Respondent also admits his conduct is grounds for discipline under the following Rules for Lawyer Disciplinary Enforcement, Rule 413, SCACR: Rule 7(a)(1) (it shall be ground for discipline for lawyer to violate Rules of Professional Conduct or other rules regarding professional conduct of lawyer); Rule 7(a)(5) (it shall be ground for discipline for lawyer to engage in conduct tending to pollute administration of justice or to bring courts or legal profession into disrepute or conduct demonstrating unfitness to practice law); and Rule 7(a)(7) (it shall be ground for discipline for lawyer to willfully violate valid court order issued by a court of this state).


We accept the Agreement for Discipline by Consent and disbar respondent from the practice of law in this state.4 In addition, we impose the following conditions as set forth in the Agreement:

1) within thirty (30) days of the date of this opinion, respondent shall enter into a restitution plan with the Commission on Lawyer Conduct (the Commission) to pay restitution totaling $344,037.81 to the nine individuals and entities as stated in the Agreement for Discipline by Consent and the costs incurred by ODC and Commission in the investigation and prosecution of this matter; 5 respondent shall not apply for readmission until he has fully reimbursed each of these individuals and entities;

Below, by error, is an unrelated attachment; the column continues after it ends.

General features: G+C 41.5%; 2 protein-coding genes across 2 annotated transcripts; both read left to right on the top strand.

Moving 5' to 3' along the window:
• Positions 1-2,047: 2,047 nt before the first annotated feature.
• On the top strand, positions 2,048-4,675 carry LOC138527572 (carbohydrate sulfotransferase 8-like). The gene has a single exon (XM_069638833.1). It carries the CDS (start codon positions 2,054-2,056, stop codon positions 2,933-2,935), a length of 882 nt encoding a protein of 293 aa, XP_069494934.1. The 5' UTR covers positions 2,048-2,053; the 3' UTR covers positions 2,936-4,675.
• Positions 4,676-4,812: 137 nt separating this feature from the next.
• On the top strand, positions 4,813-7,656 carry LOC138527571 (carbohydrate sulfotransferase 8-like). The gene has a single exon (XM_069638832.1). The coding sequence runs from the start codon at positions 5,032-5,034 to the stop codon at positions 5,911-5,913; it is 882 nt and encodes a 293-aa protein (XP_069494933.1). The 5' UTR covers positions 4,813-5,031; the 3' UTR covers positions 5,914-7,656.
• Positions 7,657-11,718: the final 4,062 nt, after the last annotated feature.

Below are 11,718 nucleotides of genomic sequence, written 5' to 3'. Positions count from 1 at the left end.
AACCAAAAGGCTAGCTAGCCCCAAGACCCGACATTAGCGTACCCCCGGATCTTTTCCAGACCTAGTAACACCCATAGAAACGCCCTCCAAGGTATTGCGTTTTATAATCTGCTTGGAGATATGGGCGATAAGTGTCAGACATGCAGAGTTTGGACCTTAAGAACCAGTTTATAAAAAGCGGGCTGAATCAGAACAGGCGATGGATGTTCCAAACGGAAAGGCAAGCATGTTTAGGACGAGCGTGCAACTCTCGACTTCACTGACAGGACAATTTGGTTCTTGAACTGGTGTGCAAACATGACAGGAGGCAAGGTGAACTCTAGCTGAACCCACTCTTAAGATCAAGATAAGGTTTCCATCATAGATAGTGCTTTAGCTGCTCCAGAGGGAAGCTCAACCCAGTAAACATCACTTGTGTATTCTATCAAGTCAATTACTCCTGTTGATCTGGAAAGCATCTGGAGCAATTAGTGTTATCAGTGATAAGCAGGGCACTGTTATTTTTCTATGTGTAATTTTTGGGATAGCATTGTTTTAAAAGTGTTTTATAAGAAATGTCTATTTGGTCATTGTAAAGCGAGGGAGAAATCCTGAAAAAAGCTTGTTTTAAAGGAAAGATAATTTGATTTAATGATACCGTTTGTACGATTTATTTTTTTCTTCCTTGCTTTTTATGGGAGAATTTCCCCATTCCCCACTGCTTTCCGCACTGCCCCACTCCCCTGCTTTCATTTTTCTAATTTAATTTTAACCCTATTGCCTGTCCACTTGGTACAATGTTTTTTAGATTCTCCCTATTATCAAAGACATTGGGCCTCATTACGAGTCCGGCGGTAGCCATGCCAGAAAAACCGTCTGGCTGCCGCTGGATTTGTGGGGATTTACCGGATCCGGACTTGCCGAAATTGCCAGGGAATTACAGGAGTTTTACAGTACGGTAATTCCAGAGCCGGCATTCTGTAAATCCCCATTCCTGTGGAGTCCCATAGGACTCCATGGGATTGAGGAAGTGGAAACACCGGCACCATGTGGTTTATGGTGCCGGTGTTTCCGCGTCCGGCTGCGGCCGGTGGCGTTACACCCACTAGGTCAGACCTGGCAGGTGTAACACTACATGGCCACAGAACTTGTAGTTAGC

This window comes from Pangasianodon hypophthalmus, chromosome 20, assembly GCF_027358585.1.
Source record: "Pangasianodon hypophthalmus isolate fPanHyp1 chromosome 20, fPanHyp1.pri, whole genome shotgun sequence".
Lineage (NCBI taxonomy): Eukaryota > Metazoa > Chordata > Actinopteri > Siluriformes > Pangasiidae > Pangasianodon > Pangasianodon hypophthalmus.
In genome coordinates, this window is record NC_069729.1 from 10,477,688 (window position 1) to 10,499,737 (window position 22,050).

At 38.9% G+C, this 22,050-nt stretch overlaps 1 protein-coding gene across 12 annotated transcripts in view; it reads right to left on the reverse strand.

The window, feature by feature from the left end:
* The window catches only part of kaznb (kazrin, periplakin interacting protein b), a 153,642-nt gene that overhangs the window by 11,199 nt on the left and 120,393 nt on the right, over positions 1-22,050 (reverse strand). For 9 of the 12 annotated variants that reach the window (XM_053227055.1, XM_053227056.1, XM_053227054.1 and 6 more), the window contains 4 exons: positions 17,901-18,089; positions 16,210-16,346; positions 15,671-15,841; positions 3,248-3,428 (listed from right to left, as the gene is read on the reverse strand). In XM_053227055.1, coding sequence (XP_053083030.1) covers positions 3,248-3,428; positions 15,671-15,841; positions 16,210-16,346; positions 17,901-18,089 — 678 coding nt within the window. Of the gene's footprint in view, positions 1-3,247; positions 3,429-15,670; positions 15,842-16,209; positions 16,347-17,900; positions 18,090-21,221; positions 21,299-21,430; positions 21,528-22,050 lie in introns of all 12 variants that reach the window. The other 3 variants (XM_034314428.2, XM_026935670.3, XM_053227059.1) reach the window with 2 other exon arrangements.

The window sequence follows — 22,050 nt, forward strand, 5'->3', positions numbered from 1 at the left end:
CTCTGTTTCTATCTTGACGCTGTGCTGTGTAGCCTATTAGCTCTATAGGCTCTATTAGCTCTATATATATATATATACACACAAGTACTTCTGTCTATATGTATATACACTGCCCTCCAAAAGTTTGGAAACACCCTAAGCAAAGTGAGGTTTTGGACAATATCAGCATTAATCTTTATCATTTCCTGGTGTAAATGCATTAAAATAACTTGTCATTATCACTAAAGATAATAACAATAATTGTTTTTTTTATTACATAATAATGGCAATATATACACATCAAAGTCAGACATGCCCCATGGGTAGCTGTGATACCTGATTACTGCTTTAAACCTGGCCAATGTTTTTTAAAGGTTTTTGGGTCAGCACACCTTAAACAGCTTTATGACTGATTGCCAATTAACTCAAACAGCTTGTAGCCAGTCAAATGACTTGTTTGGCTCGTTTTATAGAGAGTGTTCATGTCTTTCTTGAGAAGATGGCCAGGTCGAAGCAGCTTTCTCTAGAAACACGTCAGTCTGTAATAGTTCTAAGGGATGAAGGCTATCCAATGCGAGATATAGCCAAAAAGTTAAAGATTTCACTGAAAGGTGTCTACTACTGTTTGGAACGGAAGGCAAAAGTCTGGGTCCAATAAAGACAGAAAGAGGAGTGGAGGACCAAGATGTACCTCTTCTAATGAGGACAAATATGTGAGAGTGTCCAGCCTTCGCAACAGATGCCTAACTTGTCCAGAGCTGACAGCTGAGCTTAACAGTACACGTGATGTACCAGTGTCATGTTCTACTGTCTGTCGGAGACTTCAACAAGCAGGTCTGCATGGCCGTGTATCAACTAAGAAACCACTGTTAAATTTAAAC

2) respondent shall not apply for readmission until he has fully reimbursed the Lawyers' Fund for Client Protection for all disbursements made on his behalf; and

3) respondent shall not apply for readmission until he has taken the following steps to identify all injured parties and has made full restitution to all injured parties:

i.) respondent shall hire a certified public accountant to perform a six-year forensic accounting and audit of all trust accounts, operating accounts, and estate accounts over which respondent had control; and

ii.) the certified public accountant issues a report which identifies all accounts reviewed and the dates of the records reviewed, identifies all injured parties and the total loss for each, and provides reasonable assurance that all injured parties have been identified.

Within fifteen (15) days of the date of this opinion, respondent shall file an affidavit with the Clerk of Court showing that he has complied with Rule 30 of Rule 413, SCACR, and shall also surrender his Certificate of Admission to the Practice of Law to the Clerk of Court.




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IN RE: Philip Earle WILLIAMS (2014)

Docket No: No. 27361.

Decided: March 05, 2014

Court: Supreme Court of South Carolina.